Labor Day Rule Cantaloupe Sorbet

Growing up, Labor Day always marked the unofficial end of summer when the “Labor Day Rule” went into effect. It was time to pack away white clothes and shoes (until the next Easter), and replace them with the earthy hues of autumn. While most Southerners observe the Labor Day rule out of a sense of antebellum tradition, some historians think the adage originated during the turn of the century when lightweight clothes were a symbol of the affluence. In rural Georgia, however, there was a very practical reason for observing the rule; white clothes turned an indelible rusty-orange when hurricane season brought its heavy autumnal rains.

Labor Day means the beginning of football season, toasted marshmallows over an outdoor fire, and wondering whether the hot apple cider needs more cinnamon. On the other hand, it signals the end of lazy afternoons slurping down freshly picked watermelon and listening to cool jazz classics like Herbie Hancock’s “Cantaloupe Island” or Michael Frank’s “Popsicle Toes,” and time to say goodbye to cucumbers and tomatoes eaten straight from the garden.

Taking advantage of a seasonal favorite, cantaloupe sorbet seems to be a perfect farewell to summer. Egyptians wrote about this sweet melon as far back as 2400 B.C. which was introduced to America when Christopher Columbus brought cantaloupe seeds with him to the New World on his second voyage. The fleshy, orange-yellow cantaloupe hailing from the muskmelon family is a harbinger of health in delectable flavor. This sorbet is simple to make and offers the same taste as biting into a fresh piece of melon, only colder.

  • Small ripe cantaloupe, pureed
  • 1/2 cup sugar
  • 1/4 cup light corn syrup
  • 1/4 cup water
  • 2 tablespoons lime juice
  • 2 tablespoons gin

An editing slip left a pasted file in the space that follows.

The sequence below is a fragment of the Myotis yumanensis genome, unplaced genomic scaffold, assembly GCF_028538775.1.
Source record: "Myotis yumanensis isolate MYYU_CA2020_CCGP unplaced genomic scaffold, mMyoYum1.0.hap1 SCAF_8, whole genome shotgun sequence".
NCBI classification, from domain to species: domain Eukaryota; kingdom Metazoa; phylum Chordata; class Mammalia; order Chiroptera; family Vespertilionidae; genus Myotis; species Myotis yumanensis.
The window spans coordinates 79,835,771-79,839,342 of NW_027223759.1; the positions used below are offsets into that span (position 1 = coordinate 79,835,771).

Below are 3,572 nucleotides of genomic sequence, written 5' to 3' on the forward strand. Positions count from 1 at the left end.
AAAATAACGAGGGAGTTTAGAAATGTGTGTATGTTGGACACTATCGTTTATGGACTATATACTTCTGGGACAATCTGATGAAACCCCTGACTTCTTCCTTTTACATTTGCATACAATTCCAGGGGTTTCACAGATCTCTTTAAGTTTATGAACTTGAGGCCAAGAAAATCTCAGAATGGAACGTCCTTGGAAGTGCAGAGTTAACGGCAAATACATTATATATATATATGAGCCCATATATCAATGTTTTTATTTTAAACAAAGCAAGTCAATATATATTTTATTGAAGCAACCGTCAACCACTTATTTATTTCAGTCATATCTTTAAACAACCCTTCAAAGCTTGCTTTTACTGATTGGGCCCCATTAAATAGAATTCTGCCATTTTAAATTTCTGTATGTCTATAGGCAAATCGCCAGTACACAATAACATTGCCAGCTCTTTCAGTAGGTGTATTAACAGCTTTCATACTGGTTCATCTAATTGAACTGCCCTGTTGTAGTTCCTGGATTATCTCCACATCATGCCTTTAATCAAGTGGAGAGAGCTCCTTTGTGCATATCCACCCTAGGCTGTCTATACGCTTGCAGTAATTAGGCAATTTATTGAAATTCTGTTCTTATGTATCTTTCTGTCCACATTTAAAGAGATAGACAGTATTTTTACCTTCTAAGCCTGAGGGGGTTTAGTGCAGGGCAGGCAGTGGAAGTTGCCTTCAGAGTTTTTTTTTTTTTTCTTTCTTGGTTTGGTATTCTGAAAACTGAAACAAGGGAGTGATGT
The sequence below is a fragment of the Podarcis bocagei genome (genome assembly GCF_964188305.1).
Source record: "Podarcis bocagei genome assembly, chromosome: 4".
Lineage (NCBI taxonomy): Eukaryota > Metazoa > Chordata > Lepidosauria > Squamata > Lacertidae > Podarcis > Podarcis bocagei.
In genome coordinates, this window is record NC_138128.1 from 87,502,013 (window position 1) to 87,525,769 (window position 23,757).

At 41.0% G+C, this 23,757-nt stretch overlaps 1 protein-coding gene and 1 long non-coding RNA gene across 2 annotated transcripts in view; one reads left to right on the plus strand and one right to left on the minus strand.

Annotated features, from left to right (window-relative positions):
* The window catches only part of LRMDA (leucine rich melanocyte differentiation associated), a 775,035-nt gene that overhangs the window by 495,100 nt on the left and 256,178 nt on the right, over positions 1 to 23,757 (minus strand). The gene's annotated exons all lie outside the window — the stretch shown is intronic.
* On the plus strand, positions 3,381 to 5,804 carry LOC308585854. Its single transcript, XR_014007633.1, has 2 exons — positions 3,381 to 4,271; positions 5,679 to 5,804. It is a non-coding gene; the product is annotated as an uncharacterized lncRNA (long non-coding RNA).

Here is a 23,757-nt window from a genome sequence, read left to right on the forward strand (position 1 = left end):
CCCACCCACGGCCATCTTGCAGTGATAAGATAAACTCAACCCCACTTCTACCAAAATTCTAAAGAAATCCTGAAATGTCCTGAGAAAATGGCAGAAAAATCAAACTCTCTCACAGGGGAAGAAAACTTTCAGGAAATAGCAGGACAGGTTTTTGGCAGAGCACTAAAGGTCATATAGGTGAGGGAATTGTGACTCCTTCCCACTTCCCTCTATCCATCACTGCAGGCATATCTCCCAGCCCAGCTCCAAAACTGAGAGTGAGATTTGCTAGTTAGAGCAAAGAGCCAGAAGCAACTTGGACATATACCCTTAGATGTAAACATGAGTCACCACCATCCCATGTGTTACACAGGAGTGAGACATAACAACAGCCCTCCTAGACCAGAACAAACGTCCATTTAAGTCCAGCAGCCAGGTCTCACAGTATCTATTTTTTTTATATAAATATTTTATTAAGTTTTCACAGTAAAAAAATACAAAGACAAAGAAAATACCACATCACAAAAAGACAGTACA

Choose a ripe cantaloupe by looking for bruise-free skin, and smoothness at the stem-area which should have a slight indent, and a sweet, fruity smell.

Combine sugar, corn syrup, and water in a small saucepan and place over moderate heat.  Bring mixture to a boil and cook until the sugar dissolves (just a few minutes,) then remove from the heat.  Corn syrup is used in this recipe to improve texture (corn syrup has a higher viscosity than sugar so it freezes differently). Pour into a small container and let cool to room temperature, about 30 minutes.

Meanwhile, clean and cube cantaloupe.  Place in a blender and puree until smooth.  Stir in cooled sugar syrup and lime juice and pulse to combine. Cover and place in refrigerator to fully chill, at least 4 hours or preferably overnight.

Once chilled, stir in gin and pour into an ice cream maker (we use a Krups "La Glaciere") and freeze according to the manufacturer’s instructions.  The gin (or any other type of alcohol) is the secret to a soft sorbet. Alcohol itself does not freeze and adding a little bit keeps the sorbet from freezing too hard giving the sorbet a smoother more creamy texture.

Once the sorbet is frozen, place a piece of plastic or parchment over sorbet (to prevent ice crystals from forming on the surface) and freeze at least 4 hours until firm.